I have a logging framework based on printf-style formatting:

void Logger::debug(const char *fmt, ...) {
    va_list args;
    va_start(args, fmt);
    this->output(DebugLevel, fmt, args);

If Logger::output throws, will the compiler unwind the stack properly, or do I need to add a try/catch block with va_end(args) in the catch clause? Can this be RAII'ed instead, or is va_end too magic for that? If possible, please include references to the standard.

  • "Can this be RAII'ed instead": no, va_* identifiers are macros. – Alexandre C. Jul 25 '12 at 8:07
  • 4
    Really better if you don't use such things in C++. They are extremely unsafe and definitely unnecessary. – Puppy Jul 25 '12 at 8:15
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    I think that wherever you have va_start() you will have to use va_end() inside the variadic function. Note that try-catch will significantly decrease performance if you plan on logging a lot. – Eitan T Jul 25 '12 at 8:33
  • @DeadMG: I know. Indulge me, though. – Marc Mutz - mmutz Jul 25 '12 at 8:33

No, they cannot. The reasoning that they cannot because they are macros is silly. Macros are usable from constructors and destructors without any issues. However, va_start and va_end have specific requirements that they must be called from the same function. Moving them to separate functions is invalid. C++ refers to the C standard, and the C standard says "Each invocation of the va_start and va_copy macros shall be matched by a corresponding invocation of the va_end macro in the same function." (7.15.1) If you do call va_end from a helper class's destructor, it may work, or it may not. Since it doesn't meet the requirements of the standard, the behaviour is undefined.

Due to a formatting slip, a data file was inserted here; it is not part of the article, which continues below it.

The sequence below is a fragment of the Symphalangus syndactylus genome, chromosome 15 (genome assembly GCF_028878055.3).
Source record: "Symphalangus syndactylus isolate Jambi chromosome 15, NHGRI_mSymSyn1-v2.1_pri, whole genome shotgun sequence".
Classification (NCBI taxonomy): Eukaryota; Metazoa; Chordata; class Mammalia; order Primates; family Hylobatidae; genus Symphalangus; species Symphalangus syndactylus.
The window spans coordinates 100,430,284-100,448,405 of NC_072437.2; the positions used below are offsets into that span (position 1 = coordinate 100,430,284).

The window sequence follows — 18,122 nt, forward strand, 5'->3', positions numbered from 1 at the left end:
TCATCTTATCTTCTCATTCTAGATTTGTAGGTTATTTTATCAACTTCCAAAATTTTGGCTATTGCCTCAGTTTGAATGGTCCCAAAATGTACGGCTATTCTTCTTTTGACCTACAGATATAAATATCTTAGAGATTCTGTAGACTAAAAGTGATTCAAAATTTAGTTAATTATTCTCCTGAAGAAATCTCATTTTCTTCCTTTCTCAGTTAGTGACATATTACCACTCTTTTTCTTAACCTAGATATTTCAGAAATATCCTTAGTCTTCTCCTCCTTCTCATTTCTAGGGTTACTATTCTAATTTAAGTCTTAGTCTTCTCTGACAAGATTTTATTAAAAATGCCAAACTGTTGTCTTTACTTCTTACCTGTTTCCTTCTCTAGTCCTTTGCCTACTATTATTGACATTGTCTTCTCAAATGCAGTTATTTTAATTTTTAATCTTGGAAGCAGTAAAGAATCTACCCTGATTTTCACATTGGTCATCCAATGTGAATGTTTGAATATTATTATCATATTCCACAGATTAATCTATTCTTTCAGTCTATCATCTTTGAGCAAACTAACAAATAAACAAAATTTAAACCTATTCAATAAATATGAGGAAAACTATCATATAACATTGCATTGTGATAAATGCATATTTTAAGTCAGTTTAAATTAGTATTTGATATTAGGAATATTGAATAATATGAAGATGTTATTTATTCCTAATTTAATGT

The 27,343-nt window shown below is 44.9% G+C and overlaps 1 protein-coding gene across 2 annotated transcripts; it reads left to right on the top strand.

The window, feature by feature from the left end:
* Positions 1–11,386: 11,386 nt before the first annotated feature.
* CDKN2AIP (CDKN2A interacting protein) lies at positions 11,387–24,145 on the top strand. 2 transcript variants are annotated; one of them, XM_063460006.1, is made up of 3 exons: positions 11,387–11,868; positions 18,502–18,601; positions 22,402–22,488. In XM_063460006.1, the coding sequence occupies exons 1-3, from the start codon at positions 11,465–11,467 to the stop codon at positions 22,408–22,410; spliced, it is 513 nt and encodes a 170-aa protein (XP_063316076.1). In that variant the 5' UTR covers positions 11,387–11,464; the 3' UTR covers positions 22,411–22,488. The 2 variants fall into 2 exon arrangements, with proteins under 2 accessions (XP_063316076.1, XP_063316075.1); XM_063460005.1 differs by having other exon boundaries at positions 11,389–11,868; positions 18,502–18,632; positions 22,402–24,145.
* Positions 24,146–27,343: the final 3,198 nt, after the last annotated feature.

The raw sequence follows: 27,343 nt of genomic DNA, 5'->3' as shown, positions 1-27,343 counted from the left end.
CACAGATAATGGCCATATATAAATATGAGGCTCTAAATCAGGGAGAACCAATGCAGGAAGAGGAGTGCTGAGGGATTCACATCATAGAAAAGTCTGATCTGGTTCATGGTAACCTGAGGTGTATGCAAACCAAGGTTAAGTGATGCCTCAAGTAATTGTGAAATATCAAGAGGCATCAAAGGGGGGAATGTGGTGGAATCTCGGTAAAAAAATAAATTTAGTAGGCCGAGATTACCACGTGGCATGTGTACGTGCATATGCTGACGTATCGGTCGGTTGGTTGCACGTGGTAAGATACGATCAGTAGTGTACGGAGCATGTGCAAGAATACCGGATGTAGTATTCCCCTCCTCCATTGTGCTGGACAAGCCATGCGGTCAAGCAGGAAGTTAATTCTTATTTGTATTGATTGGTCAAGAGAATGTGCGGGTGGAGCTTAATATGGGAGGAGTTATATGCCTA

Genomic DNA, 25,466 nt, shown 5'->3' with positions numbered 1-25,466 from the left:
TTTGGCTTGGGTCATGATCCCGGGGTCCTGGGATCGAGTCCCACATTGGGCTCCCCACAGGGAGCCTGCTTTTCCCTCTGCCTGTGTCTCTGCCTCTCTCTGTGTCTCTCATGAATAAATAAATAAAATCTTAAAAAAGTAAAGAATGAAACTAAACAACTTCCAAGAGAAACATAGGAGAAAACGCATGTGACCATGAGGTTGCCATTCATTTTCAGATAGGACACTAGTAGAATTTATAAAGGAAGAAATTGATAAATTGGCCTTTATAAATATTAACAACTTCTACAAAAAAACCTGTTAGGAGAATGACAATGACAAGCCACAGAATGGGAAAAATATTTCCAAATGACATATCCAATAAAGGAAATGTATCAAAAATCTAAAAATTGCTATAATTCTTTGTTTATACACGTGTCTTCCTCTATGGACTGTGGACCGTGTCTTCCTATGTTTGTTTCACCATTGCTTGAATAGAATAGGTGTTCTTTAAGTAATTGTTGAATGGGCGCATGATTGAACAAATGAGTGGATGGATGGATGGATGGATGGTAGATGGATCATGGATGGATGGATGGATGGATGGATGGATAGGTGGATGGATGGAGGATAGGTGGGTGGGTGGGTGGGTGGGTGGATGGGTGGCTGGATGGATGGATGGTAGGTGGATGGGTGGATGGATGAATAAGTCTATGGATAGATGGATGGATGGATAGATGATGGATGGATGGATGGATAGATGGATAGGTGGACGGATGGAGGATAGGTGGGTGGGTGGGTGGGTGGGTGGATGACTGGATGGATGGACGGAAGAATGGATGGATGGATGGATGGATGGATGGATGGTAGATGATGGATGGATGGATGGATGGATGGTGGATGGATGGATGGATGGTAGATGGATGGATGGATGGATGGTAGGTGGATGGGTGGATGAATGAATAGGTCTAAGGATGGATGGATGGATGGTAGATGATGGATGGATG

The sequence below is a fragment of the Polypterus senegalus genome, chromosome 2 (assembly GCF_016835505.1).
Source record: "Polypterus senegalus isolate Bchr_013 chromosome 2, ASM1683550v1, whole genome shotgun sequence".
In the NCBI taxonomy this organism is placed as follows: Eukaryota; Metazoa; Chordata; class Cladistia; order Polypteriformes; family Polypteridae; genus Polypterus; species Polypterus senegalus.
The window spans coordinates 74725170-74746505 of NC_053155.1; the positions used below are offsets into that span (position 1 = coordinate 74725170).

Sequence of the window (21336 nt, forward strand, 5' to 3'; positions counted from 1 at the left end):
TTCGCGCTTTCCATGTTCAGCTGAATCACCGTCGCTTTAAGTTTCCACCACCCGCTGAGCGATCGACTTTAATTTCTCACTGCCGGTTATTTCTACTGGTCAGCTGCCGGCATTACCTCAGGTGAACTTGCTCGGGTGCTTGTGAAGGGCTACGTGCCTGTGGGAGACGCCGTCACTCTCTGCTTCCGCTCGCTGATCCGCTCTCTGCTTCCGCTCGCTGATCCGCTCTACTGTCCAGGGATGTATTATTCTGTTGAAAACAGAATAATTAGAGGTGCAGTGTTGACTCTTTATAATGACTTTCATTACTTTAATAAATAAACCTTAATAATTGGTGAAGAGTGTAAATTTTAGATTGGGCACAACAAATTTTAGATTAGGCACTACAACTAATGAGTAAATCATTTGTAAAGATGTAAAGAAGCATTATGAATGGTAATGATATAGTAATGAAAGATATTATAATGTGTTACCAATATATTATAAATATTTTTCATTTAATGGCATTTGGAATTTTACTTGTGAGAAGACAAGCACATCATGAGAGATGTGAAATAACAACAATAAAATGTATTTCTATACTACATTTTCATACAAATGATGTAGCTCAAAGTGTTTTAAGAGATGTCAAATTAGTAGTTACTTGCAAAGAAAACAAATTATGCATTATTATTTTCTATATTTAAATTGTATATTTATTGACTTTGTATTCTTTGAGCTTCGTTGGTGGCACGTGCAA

Edit: as for the other question, do you need va_end at all when an exception is thrown, a legitimate argument could be made that "invocation of the va_end macro" doesn't actually require that the code reach the point where you invoke that macro (since macro invocation is strictly a compile-time-only action), but it strongly suggests that you do need it. So yes, use try/catch if exceptions are a possibility. The C99 rationale briefly notes in its description of va_copy that va_start may allocate memory. (I know of no implementation where it actually does do so.) On such an implementation, va_end would then deallocate that memory, so skipping va_end would cause a memory leak.

No va_start and va_end are macros. So, they cannot be RAII'ed. Also, no special care is needed for exceptions.

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    Special care is needed for exceptions. Returning from the function after invoking va_start without a matching va_end gives undefined behaviour. – Mike Seymour Jul 25 '12 at 9:02

Yes, this can be RAII'ed using Boost.ScopeExit, even though va_start/va_end are macro's.

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